Wellington’s council could end one of the most contentious periods in the village’s history tonight by giving final approval to developer Mark Bellissimo’s dressage complex in the equestrian preserve. The billionaire Jacobs family, though, has asked for changes that some horse owners say will inconvenience them for no good reason.
The council will consider two applications from Mr. Bellissimo that would allow him to hold equestrian events year-round in his facility at Pierson Road and South Shore Boulevard. The applications are the culmination of four months of discussions between Mr. Bellissimo’s team and village staff since the council approved a settlement in June that put the developer’s lawsuits against the village on hold while he pursued the new approvals.
Mr. Bellissimo sued Wellington after Mayor Bob Margolis and councilors John Greene and Matt Wilhite voted to revoke, on a technicality, permits he received from a previous council to operate dressage. The three campaigned in 2012 against the developer’s plans to build an $80 million commercial equestrian village with a hotel, but supported the dressage component. The Jacobs family, which owns an estate near the equestrian site, opposed the project and spent more than $500,000 to support Messrs. Margolis, Greene and Wilhite.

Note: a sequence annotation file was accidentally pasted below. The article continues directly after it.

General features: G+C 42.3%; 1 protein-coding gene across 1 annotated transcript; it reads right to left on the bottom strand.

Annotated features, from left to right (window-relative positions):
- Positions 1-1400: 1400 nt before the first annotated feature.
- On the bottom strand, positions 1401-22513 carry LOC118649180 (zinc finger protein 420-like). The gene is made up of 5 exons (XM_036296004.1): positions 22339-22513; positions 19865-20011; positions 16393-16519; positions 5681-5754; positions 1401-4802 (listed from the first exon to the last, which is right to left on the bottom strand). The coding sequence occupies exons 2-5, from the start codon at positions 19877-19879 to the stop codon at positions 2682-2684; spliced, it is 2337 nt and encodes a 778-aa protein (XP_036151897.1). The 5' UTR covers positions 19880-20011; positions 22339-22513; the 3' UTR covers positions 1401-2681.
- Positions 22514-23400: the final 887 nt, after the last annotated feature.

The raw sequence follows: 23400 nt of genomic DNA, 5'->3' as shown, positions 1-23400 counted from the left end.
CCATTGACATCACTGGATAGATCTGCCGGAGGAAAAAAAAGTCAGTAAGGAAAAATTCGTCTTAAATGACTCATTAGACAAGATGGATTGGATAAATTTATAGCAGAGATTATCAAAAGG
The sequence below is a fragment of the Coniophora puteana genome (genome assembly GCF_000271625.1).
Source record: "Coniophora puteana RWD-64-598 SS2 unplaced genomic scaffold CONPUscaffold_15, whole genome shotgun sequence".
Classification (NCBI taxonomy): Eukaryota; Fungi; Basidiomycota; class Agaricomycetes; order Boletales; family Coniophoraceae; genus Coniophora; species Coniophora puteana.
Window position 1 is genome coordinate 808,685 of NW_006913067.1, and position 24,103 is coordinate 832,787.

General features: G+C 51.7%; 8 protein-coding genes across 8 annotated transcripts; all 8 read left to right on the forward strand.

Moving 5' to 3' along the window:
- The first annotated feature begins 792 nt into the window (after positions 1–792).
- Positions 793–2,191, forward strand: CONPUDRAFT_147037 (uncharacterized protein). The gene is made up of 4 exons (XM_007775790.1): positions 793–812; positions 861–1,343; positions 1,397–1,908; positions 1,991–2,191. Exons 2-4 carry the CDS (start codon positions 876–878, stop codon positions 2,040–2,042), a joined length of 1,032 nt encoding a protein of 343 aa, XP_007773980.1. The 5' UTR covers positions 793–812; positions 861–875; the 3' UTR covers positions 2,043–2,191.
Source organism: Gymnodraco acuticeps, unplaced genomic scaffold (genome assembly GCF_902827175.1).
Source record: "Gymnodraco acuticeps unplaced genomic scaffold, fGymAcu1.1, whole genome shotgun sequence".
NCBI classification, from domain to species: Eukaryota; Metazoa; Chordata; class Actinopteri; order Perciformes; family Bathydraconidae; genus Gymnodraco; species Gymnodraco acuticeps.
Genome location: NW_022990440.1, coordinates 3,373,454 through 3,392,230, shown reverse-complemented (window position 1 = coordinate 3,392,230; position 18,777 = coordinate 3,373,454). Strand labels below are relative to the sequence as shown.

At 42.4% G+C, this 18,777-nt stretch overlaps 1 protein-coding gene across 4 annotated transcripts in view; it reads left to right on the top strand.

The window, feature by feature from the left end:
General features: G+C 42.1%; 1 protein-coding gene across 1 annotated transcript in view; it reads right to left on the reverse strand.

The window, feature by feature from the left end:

The new plan does not include any of the commercial aspects residents found objectionable. The Planning Zoning and Advisory Board has approved the applications, as has the Equestrian Preserve Committee. Village staff has recommended that the council approve the applications, with requirements that include Mr. Bellissimo paying for a westbound left turning lane on Pierson Road.
Members of the Jacobs family object to the turning lane and want South Shore Boulevard designated as the primary entrance to the site. They also do not want left turning lanes on the eastbound side of the road.
“They don’t want to expand the two-lane road,” said Mat Forrest, executive director of the Wellington Equestrian Preservation Alliance and a local spokesman for the Jacobs family. “It’s a rural equestrian area. It’s against what most people in the equestrian preserve want.”
While the Jacobses approve of Mr. Bellissimos’ plans, Mr. Forrest said, expanding the road to add the turning lane would lead to more traffic. He admits, though, that a traffic study by Mr. Bellissimo’s team says only about 7 percent of cars would use Pierson Road.
Planning and Development Services Director Tim Stillings said staff recommended the turning lane, to alleviate traffic on South Shore Boulevard. Mr. Bellissimo said it would be cheaper for him to not pay for the turning lane, but he is willing to do so for safety.
Equestrians who live in the area say not being able to turn left from Pierson would force them to bring their horse trailers a significant distance from the property to make a U-turn to gain access, which would be difficult and unnecessary.
It’s hard to see the Jacobs’ family request as anything other than an attempt to keep traffic off Pierson Road and as far as possible from their estate. That’s not a good reason for the council to go against staff recommendations. The council should approve the applications and finally end this horse saga.
for The Post Editorial